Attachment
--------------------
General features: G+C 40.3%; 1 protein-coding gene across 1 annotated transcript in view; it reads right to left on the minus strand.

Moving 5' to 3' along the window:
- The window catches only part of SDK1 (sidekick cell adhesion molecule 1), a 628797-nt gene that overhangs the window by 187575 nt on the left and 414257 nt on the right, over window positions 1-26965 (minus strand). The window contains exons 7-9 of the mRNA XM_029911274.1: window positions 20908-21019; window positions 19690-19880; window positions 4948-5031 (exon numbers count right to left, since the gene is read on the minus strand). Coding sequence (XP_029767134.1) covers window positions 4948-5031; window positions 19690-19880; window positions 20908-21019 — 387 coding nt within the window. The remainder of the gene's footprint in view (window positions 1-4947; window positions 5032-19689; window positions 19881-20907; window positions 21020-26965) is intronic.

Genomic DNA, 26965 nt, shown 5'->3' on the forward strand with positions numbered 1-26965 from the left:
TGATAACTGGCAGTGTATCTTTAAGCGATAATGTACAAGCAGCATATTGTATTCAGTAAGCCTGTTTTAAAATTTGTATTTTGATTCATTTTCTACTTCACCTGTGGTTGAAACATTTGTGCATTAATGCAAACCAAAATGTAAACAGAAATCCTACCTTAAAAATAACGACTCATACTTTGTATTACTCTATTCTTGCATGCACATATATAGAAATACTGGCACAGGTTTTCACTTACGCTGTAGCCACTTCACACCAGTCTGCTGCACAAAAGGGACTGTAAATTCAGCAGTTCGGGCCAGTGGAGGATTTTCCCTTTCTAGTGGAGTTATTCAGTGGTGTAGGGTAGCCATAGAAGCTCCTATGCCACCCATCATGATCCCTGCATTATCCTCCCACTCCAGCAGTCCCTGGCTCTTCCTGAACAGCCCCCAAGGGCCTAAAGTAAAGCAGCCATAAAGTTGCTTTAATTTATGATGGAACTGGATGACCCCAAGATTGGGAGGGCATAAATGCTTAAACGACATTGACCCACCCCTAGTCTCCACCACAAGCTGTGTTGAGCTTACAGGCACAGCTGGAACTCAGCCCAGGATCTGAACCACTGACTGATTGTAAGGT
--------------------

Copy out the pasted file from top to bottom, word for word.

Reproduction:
General features: G+C 40.3%; 1 protein-coding gene across 1 annotated transcript in view; it reads right to left on the minus strand.

Moving 5' to 3' along the window:
- The window catches only part of SDK1 (sidekick cell adhesion molecule 1), a 628797-nt gene that overhangs the window by 187575 nt on the left and 414257 nt on the right, over window positions 1-26965 (minus strand). The window contains exons 7-9 of the mRNA XM_029911274.1: window positions 20908-21019; window positions 19690-19880; window positions 4948-5031 (exon numbers count right to left, since the gene is read on the minus strand). Coding sequence (XP_029767134.1) covers window positions 4948-5031; window positions 19690-19880; window positions 20908-21019 — 387 coding nt within the window. The remainder of the gene's footprint in view (window positions 1-4947; window positions 5032-19689; window positions 19881-20907; window positions 21020-26965) is intronic.

Genomic DNA, 26965 nt, shown 5'->3' on the forward strand with positions numbered 1-26965 from the left:
TGATAACTGGCAGTGTATCTTTAAGCGATAATGTACAAGCAGCATATTGTATTCAGTAAGCCTGTTTTAAAATTTGTATTTTGATTCATTTTCTACTTCACCTGTGGTTGAAACATTTGTGCATTAATGCAAACCAAAATGTAAACAGAAATCCTACCTTAAAAATAACGACTCATACTTTGTATTACTCTATTCTTGCATGCACATATATAGAAATACTGGCACAGGTTTTCACTTACGCTGTAGCCACTTCACACCAGTCTGCTGCACAAAAGGGACTGTAAATTCAGCAGTTCGGGCCAGTGGAGGATTTTCCCTTTCTAGTGGAGTTATTCAGTGGTGTAGGGTAGCCATAGAAGCTCCTATGCCACCCATCATGATCCCTGCATTATCCTCCCACTCCAGCAGTCCCTGGCTCTTCCTGAACAGCCCCCAAGGGCCTAAAGTAAAGCAGCCATAAAGTTGCTTTAATTTATGATGGAACTGGATGACCCCAAGATTGGGAGGGCATAAATGCTTAAACGACATTGACCCACCCCTAGTCTCCACCACAAGCTGTGTTGAGCTTACAGGCACAGCTGGAACTCAGCCCAGGATCTGAACCACTGACTGATTGTAAGGT